Rebellion brews inside Milenda’s heart as the date for the Trials approach. As the
heiress to the throne of Natale, she is forced to choose a consort from the survivors of the
grueling quest across the desert.
Milenda’s heart belongs to Jaali and wants no part in the ancient and cruel ritual, but the
Elders—the true rulers of Natale—will not back down.
Jaali was brought from the far North as a child slave. His only chance to be with the woman
he loves is to volunteer for the Trials, no matter how dangerous or how much Milenda
Together they begin their journey of discovery and rebellion against the Elders. But will their
love be enough or will they lose everything they've fought for?
Milenda felt guilt nibbling at her toes. As the heiress to the crown, the Jewel, as she was often called, she was kept away from politics. Her royal father and the body of Elders wove a protective shield around her, keeping all the uncomfortable realities at bay. When Milenda had insisted on taking classes at the centuries-old university campus, she had almost caused a national crisis amongst the governing bodies. She would be exposed to facts and rumors they’d rather have hidden from her. She had been relentless in her desire, and at last they had given in.
All along, they’d had her followed. It was hard to ignore a giant hulk of a man, wearing the flamboyant uniform of the Protectors, always a few steps behind her. It was not hard to dissuade them from keeping a close guard on her; a few not-so-veiled threats of improper conduct and she soon lost her bodyguard. Everyone knew who she was and for the most part, much to her dismay, they kept their distance, too scared of committing some faux pas and of the government’s retaliation. Even the professors were guarded around her.
So, it was refreshing to really talk to someone who did not recognize her at all. To be treated like an ordinary young woman, even for just a few moments, was exciting and new.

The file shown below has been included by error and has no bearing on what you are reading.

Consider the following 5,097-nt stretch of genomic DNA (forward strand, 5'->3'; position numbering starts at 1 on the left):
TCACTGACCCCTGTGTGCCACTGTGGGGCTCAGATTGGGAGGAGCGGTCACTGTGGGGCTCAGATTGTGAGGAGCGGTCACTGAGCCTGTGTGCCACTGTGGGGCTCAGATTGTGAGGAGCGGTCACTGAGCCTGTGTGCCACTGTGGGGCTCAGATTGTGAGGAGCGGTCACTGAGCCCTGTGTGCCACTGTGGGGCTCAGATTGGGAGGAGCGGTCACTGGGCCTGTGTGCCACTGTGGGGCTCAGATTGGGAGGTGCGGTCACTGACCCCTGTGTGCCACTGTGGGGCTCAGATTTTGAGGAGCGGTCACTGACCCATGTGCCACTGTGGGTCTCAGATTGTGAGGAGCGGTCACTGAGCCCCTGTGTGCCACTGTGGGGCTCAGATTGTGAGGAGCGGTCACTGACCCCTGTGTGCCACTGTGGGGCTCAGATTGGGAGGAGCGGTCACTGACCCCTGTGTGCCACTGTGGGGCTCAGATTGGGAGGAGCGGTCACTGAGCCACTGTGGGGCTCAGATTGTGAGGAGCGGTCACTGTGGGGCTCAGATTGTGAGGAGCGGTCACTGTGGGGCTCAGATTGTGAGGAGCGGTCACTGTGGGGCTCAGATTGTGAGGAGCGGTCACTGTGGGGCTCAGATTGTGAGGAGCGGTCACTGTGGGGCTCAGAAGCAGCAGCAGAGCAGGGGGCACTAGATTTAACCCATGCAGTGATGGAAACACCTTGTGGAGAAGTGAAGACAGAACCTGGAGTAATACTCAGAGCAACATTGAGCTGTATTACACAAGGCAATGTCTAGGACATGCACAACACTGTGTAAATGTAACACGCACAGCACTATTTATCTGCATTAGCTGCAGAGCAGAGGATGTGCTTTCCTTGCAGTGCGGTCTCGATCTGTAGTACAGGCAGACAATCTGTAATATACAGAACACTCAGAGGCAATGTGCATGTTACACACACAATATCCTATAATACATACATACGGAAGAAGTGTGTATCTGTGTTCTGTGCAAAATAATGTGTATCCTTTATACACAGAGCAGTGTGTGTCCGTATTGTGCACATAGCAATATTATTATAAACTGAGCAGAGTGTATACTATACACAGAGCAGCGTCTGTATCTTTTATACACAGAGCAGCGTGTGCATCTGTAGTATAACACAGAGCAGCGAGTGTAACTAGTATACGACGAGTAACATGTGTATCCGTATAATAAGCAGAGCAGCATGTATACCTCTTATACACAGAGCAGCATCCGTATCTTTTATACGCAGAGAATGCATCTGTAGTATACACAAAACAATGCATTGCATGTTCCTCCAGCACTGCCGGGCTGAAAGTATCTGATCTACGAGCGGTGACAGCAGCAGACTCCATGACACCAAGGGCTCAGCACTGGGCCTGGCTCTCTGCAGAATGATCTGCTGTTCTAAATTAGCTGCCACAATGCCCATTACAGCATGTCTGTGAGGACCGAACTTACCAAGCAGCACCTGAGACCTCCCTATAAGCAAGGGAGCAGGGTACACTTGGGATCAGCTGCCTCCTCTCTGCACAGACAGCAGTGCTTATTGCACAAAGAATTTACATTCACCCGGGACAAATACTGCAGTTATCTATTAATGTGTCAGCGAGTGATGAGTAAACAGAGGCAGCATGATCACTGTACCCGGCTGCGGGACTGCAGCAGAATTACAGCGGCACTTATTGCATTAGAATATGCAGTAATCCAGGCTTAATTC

“What do you study?” Jaali asked her, his pale blue eyes trained on her face. She felt a rush of heat crawling up her neck. The unusual young man tilted his head as if fascinated by what he was seeing. “Is it normal for your spots to shine?” he asked.
Damn it! My traitorous spots.
Her people’s typical skin spots were known to glow and shimmer when they got excited, embarrassed, or happy. Spots were distinct. Not one person from Nyota stock had the same pattern of matangazos. The location of the markings also changed from one person to another, but they were all in at least partially visible places of the body. Hers began on her right cheek by her ear and spilled in a flowing pattern like a cornucopia down her neck into her shoulder, dissolving at her shoulder blade. Her matangazos resembled the spots of a leopard, but on others, they were shaped like round dots or elongated ovals or even hearts. She remembered trying to hide her markings, which were naturally a slightly deeper color of amber, with makeup as a young teenager, trying to look more like the Wazi, whose skins were unmarked and smooth like sanded ebony. Her markings didn’t bother her anymore, though. She had grown to love and accept them as a part of what made her an individual, and nothing made her prouder than being regarded as her own person.
Natalina wrote her first romance in collaboration with her best friend at the age of 13. Since then she has ventured into other genres, but romance is first and foremost in almost everything she writes. Her novel, We Will Always Have the Closet, is her first published romance.
After earning a degree in tourism and foreign languages, she worked as a tourist guide in her native Portugal for a short time before moving to the United States. She lived in three continents and a few islands, and her knack for languages and linguistics led her to a master’s degree in education. She lives in Virginia where she has taught English as a Second Language to elementary school children for more years than she cares to admit.
Natalina doesn’t believe you can have too many books or too much coffee. Art and dance make her happy and she is pretty sure she could survive on lobster and bananas alone. When she is not writing or stressing over lesson plans, she shares her life with her husband and two adult sons.